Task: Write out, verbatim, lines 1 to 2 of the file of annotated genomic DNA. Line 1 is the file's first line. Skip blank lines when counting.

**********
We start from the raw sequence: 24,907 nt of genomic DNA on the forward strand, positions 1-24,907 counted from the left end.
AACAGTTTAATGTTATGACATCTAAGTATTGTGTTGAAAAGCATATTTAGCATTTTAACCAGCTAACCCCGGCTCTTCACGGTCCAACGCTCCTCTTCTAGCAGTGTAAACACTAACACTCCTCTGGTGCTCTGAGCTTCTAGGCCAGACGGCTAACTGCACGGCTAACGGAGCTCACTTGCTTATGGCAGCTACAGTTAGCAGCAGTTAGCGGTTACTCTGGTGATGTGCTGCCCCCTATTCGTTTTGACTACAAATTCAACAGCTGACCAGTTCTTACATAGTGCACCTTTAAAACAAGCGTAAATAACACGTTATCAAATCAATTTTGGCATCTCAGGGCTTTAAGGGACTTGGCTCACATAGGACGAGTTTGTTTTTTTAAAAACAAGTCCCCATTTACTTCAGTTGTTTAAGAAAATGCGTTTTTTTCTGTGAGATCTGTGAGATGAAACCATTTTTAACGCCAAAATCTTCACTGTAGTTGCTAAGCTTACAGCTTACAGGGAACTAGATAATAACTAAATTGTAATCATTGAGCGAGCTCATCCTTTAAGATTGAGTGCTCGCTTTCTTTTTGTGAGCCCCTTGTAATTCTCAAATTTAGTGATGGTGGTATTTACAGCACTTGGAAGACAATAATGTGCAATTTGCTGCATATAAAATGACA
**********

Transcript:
We start from the raw sequence: 24,907 nt of genomic DNA on the forward strand, positions 1-24,907 counted from the left end.
AACAGTTTAATGTTATGACATCTAAGTATTGTGTTGAAAAGCATATTTAGCATTTTAACCAGCTAACCCCGGCTCTTCACGGTCCAACGCTCCTCTTCTAGCAGTGTAAACACTAACACTCCTCTGGTGCTCTGAGCTTCTAGGCCAGACGGCTAACTGCACGGCTAACGGAGCTCACTTGCTTATGGCAGCTACAGTTAGCAGCAGTTAGCGGTTACTCTGGTGATGTGCTGCCCCCTATTCGTTTTGACTACAAATTCAACAGCTGACCAGTTCTTACATAGTGCACCTTTAAAACAAGCGTAAATAACACGTTATCAAATCAATTTTGGCATCTCAGGGCTTTAAGGGACTTGGCTCACATAGGACGAGTTTGTTTTTTTAAAAACAAGTCCCCATTTACTTCAGTTGTTTAAGAAAATGCGTTTTTTTCTGTGAGATCTGTGAGATGAAACCATTTTTAACGCCAAAATCTTCACTGTAGTTGCTAAGCTTACAGCTTACAGGGAACTAGATAATAACTAAATTGTAATCATTGAGCGAGCTCATCCTTTAAGATTGAGTGCTCGCTTTCTTTTTGTGAGCCCCTTGTAATTCTCAAATTTAGTGATGGTGGTATTTACAGCACTTGGAAGACAATAATGTGCAATTTGCTGCATATAAAATGACA